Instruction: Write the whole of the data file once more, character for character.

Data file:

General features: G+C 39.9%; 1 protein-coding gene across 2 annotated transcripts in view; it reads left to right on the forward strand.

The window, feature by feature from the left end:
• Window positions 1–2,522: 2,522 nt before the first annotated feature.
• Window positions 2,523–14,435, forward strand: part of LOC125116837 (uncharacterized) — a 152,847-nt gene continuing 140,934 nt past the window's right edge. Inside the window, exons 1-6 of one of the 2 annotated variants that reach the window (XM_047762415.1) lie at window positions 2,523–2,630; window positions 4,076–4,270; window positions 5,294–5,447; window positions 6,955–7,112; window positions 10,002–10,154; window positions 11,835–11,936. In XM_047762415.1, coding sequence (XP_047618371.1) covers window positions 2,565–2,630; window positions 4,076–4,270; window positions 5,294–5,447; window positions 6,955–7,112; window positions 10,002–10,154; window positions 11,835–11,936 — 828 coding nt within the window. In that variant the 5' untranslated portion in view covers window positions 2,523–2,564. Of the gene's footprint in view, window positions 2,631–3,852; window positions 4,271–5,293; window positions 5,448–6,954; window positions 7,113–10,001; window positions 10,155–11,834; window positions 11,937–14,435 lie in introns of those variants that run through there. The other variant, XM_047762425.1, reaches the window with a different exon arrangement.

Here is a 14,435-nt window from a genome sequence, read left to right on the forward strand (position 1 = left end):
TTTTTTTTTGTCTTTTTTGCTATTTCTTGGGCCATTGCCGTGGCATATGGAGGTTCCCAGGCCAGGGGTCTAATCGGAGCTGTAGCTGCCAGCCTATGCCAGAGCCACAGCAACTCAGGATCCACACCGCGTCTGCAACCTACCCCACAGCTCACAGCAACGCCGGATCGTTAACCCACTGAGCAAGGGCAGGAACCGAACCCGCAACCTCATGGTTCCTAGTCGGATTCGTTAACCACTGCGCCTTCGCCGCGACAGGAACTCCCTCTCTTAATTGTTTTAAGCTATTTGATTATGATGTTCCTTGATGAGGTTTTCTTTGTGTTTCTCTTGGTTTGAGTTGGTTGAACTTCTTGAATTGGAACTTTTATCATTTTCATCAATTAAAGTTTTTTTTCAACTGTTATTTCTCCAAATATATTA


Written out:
General features: G+C 39.9%; 1 protein-coding gene across 2 annotated transcripts in view; it reads left to right on the forward strand.

The window, feature by feature from the left end:
• Window positions 1–2,522: 2,522 nt before the first annotated feature.
• Window positions 2,523–14,435, forward strand: part of LOC125116837 (uncharacterized) — a 152,847-nt gene continuing 140,934 nt past the window's right edge. Inside the window, exons 1-6 of one of the 2 annotated variants that reach the window (XM_047762415.1) lie at window positions 2,523–2,630; window positions 4,076–4,270; window positions 5,294–5,447; window positions 6,955–7,112; window positions 10,002–10,154; window positions 11,835–11,936. In XM_047762415.1, coding sequence (XP_047618371.1) covers window positions 2,565–2,630; window positions 4,076–4,270; window positions 5,294–5,447; window positions 6,955–7,112; window positions 10,002–10,154; window positions 11,835–11,936 — 828 coding nt within the window. In that variant the 5' untranslated portion in view covers window positions 2,523–2,564. Of the gene's footprint in view, window positions 2,631–3,852; window positions 4,271–5,293; window positions 5,448–6,954; window positions 7,113–10,001; window positions 10,155–11,834; window positions 11,937–14,435 lie in introns of those variants that run through there. The other variant, XM_047762425.1, reaches the window with a different exon arrangement.

Here is a 14,435-nt window from a genome sequence, read left to right on the forward strand (position 1 = left end):
TTTTTTTTTGTCTTTTTTGCTATTTCTTGGGCCATTGCCGTGGCATATGGAGGTTCCCAGGCCAGGGGTCTAATCGGAGCTGTAGCTGCCAGCCTATGCCAGAGCCACAGCAACTCAGGATCCACACCGCGTCTGCAACCTACCCCACAGCTCACAGCAACGCCGGATCGTTAACCCACTGAGCAAGGGCAGGAACCGAACCCGCAACCTCATGGTTCCTAGTCGGATTCGTTAACCACTGCGCCTTCGCCGCGACAGGAACTCCCTCTCTTAATTGTTTTAAGCTATTTGATTATGATGTTCCTTGATGAGGTTTTCTTTGTGTTTCTCTTGGTTTGAGTTGGTTGAACTTCTTGAATTGGAACTTTTATCATTTTCATCAATTAAAGTTTTTTTTCAACTGTTATTTCTCCAAATATATTA